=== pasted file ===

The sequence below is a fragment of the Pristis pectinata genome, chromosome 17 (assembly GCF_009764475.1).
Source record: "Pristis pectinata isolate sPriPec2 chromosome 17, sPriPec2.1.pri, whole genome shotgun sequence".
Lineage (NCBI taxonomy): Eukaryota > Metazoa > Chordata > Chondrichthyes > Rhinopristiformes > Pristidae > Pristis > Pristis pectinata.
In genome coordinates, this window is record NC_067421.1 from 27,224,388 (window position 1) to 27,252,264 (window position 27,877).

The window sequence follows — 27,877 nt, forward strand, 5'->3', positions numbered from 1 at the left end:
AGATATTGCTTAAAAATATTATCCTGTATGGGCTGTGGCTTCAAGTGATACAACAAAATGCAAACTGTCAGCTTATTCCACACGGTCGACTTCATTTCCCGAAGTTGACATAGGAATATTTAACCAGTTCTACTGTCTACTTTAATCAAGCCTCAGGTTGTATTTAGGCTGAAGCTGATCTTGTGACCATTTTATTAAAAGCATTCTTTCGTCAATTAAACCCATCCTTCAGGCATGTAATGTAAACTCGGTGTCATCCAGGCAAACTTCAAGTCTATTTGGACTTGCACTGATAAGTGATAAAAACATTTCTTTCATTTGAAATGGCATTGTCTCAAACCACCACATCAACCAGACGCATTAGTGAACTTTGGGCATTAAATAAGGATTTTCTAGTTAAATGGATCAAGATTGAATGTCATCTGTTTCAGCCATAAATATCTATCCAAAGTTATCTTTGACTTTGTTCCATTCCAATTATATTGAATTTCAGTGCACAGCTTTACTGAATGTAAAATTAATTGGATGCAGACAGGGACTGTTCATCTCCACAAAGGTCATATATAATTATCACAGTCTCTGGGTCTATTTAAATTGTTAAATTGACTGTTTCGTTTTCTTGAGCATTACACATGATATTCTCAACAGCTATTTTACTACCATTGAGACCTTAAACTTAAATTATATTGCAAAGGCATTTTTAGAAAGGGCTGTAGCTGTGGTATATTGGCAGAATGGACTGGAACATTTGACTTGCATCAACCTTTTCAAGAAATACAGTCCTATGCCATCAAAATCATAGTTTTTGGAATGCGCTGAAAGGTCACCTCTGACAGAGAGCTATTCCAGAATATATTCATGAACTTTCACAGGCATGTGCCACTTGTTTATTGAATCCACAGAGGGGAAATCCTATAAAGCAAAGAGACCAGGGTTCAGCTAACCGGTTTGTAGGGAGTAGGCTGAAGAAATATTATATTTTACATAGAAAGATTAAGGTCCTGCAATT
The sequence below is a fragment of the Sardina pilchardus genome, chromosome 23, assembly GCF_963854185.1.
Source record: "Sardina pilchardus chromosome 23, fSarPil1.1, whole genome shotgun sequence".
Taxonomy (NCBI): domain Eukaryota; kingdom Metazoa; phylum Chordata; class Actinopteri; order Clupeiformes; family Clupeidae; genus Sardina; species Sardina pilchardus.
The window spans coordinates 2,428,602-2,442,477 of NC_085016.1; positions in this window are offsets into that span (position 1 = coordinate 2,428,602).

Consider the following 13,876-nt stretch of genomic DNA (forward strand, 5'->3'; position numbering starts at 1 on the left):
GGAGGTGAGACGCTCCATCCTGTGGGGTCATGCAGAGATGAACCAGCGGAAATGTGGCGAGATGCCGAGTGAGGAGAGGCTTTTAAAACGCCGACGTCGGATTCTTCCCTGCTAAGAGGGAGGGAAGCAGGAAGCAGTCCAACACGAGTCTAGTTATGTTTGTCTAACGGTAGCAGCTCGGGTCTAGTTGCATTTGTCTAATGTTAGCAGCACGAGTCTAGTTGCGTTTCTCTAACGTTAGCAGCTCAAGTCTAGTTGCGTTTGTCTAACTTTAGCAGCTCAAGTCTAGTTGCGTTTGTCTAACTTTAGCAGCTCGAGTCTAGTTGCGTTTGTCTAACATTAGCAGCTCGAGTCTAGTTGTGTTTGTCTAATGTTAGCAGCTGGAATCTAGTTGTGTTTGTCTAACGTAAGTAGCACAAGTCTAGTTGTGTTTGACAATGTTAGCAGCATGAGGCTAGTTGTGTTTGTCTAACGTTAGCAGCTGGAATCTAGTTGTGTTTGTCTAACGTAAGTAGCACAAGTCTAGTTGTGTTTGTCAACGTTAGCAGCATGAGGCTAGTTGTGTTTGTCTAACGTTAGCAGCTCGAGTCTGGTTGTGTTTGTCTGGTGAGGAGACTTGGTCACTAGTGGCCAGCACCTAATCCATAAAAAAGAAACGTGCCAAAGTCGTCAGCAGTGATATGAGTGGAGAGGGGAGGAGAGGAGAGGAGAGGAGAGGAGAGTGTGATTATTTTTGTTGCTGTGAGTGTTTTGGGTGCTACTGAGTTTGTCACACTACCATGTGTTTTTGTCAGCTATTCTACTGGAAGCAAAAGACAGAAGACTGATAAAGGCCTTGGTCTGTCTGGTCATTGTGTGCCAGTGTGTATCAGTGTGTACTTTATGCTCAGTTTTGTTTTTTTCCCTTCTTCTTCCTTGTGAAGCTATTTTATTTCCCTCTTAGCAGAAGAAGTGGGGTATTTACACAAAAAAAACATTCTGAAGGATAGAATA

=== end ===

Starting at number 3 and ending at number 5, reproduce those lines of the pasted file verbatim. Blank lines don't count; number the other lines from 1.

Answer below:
Lineage (NCBI taxonomy): Eukaryota > Metazoa > Chordata > Chondrichthyes > Rhinopristiformes > Pristidae > Pristis > Pristis pectinata.
In genome coordinates, this window is record NC_067421.1 from 27,224,388 (window position 1) to 27,252,264 (window position 27,877).

The window sequence follows — 27,877 nt, forward strand, 5'->3', positions numbered from 1 at the left end: